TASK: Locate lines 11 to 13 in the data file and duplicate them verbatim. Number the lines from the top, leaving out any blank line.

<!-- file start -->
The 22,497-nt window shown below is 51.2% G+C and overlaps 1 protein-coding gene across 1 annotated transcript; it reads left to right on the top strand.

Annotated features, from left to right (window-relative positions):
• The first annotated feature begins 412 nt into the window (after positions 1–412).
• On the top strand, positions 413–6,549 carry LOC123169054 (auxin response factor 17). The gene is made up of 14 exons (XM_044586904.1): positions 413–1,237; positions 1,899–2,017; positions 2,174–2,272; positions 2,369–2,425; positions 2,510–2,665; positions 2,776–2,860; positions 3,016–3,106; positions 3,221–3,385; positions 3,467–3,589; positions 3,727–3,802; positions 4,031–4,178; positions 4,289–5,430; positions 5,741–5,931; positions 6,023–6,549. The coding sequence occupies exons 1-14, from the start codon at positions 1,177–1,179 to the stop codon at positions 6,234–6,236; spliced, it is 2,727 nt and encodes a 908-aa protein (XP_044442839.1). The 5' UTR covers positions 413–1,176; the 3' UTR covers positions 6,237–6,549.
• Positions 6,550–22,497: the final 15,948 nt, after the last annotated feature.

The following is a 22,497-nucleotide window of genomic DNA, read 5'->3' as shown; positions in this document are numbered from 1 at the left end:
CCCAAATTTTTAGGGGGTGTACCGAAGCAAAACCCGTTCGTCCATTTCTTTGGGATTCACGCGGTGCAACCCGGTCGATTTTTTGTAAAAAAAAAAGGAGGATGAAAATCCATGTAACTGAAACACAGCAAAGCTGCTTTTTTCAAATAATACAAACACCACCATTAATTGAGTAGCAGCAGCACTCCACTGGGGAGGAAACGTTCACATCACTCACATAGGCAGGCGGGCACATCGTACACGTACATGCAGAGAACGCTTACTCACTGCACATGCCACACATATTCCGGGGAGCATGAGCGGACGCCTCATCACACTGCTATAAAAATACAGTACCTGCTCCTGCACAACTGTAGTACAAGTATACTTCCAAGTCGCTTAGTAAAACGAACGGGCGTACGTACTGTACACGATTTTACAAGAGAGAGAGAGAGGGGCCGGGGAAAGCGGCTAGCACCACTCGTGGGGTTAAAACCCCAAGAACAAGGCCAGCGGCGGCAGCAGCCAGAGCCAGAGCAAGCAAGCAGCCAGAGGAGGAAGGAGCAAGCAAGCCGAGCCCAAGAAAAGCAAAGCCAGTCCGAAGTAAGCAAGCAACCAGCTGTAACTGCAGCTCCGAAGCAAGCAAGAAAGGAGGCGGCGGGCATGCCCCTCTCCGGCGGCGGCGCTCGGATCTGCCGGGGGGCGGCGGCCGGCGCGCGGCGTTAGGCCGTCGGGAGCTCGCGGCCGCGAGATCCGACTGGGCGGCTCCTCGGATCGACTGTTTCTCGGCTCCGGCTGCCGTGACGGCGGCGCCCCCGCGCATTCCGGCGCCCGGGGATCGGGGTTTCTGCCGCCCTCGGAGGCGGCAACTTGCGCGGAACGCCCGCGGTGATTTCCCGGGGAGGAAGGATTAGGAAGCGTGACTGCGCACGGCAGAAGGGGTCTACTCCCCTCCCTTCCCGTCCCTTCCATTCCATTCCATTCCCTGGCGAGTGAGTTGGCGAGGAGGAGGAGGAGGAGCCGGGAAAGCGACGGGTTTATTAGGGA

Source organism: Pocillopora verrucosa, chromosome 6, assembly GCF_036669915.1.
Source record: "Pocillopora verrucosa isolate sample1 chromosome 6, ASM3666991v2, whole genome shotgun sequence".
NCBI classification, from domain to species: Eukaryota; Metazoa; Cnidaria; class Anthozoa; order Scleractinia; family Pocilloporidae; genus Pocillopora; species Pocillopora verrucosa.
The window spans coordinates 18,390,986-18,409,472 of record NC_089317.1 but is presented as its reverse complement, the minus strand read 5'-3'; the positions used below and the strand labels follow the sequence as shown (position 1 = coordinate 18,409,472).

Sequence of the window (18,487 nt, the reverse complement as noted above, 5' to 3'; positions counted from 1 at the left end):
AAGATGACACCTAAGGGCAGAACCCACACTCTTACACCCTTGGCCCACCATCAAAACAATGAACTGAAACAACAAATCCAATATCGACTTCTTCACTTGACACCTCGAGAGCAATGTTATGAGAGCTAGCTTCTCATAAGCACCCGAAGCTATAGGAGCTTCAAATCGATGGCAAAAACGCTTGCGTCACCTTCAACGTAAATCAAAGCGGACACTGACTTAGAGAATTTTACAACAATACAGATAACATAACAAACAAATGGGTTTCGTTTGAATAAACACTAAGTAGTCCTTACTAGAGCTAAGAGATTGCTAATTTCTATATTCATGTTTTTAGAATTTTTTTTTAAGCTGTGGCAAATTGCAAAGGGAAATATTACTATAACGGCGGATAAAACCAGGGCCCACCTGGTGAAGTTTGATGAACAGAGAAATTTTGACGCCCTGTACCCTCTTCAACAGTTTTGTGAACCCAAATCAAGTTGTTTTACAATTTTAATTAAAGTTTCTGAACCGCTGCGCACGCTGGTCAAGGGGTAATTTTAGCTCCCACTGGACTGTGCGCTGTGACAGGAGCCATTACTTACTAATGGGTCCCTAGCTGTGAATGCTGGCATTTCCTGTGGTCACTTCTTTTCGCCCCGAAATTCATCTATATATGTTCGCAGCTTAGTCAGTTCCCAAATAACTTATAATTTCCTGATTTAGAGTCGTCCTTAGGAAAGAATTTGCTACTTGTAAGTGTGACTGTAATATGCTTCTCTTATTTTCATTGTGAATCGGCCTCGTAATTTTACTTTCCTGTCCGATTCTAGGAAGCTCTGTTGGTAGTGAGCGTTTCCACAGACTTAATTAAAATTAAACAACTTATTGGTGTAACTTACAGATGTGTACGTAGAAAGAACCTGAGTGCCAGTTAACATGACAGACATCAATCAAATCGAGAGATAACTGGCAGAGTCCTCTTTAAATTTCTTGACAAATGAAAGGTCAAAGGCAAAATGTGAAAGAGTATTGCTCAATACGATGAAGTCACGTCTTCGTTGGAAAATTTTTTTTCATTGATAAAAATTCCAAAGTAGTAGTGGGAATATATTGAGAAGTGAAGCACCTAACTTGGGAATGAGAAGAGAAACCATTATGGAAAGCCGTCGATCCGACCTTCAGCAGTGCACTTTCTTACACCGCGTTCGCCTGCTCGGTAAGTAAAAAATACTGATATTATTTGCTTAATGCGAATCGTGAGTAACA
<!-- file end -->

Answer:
The window spans coordinates 18,390,986-18,409,472 of record NC_089317.1 but is presented as its reverse complement, the minus strand read 5'-3'; the positions used below and the strand labels follow the sequence as shown (position 1 = coordinate 18,409,472).

Sequence of the window (18,487 nt, the reverse complement as noted above, 5' to 3'; positions counted from 1 at the left end):
AAGATGACACCTAAGGGCAGAACCCACACTCTTACACCCTTGGCCCACCATCAAAACAATGAACTGAAACAACAAATCCAATATCGACTTCTTCACTTGACACCTCGAGAGCAATGTTATGAGAGCTAGCTTCTCATAAGCACCCGAAGCTATAGGAGCTTCAAATCGATGGCAAAAACGCTTGCGTCACCTTCAACGTAAATCAAAGCGGACACTGACTTAGAGAATTTTACAACAATACAGATAACATAACAAACAAATGGGTTTCGTTTGAATAAACACTAAGTAGTCCTTACTAGAGCTAAGAGATTGCTAATTTCTATATTCATGTTTTTAGAATTTTTTTTTAAGCTGTGGCAAATTGCAAAGGGAAATATTACTATAACGGCGGATAAAACCAGGGCCCACCTGGTGAAGTTTGATGAACAGAGAAATTTTGACGCCCTGTACCCTCTTCAACAGTTTTGTGAACCCAAATCAAGTTGTTTTACAATTTTAATTAAAGTTTCTGAACCGCTGCGCACGCTGGTCAAGGGGTAATTTTAGCTCCCACTGGACTGTGCGCTGTGACAGGAGCCATTACTTACTAATGGGTCCCTAGCTGTGAATGCTGGCATTTCCTGTGGTCACTTCTTTTCGCCCCGAAATTCATCTATATATGTTCGCAGCTTAGTCAGTTCCCAAATAACTTATAATTTCCTGATTTAGAGTCGTCCTTAGGAAAGAATTTGCTACTTGTAAGTGTGACTGTAATATGCTTCTCTTATTTTCATTGTGAATCGGCCTCGTAATTTTACTTTCCTGTCCGATTCTAGGAAGCTCTGTTGGTAGTGAGCGTTTCCACAGACTTAATTAAAATTAAACAACTTATTGGTGTAACTTACAGATGTGTACGTAGAAAGAACCTGAGTGCCAGTTAACATGACAGACATCAATCAAATCGAGAGATAACTGGCAGAGTCCTCTTTAAATTTCTTGACAAATGAAAGGTCAAAGGCAAAATGTGAAAGAGTATTGCTCAATACGATGAAGTCACGTCTTCGTTGGAAAATTTTTTTTCATTGATAAAAATTCCAAAGTAGTAGTGGGAATATATTGAGAAGTGAAGCACCTAACTTGGGAATGAGAAGAGAAACCATTATGGAAAGCCGTCGATCCGACCTTCAGCAGTGCACTTTCTTACACCGCGTTCGCCTGCTCGGTAAGTAAAAAATACTGATATTATTTGCTTAATGCGAATCGTGAGTAACA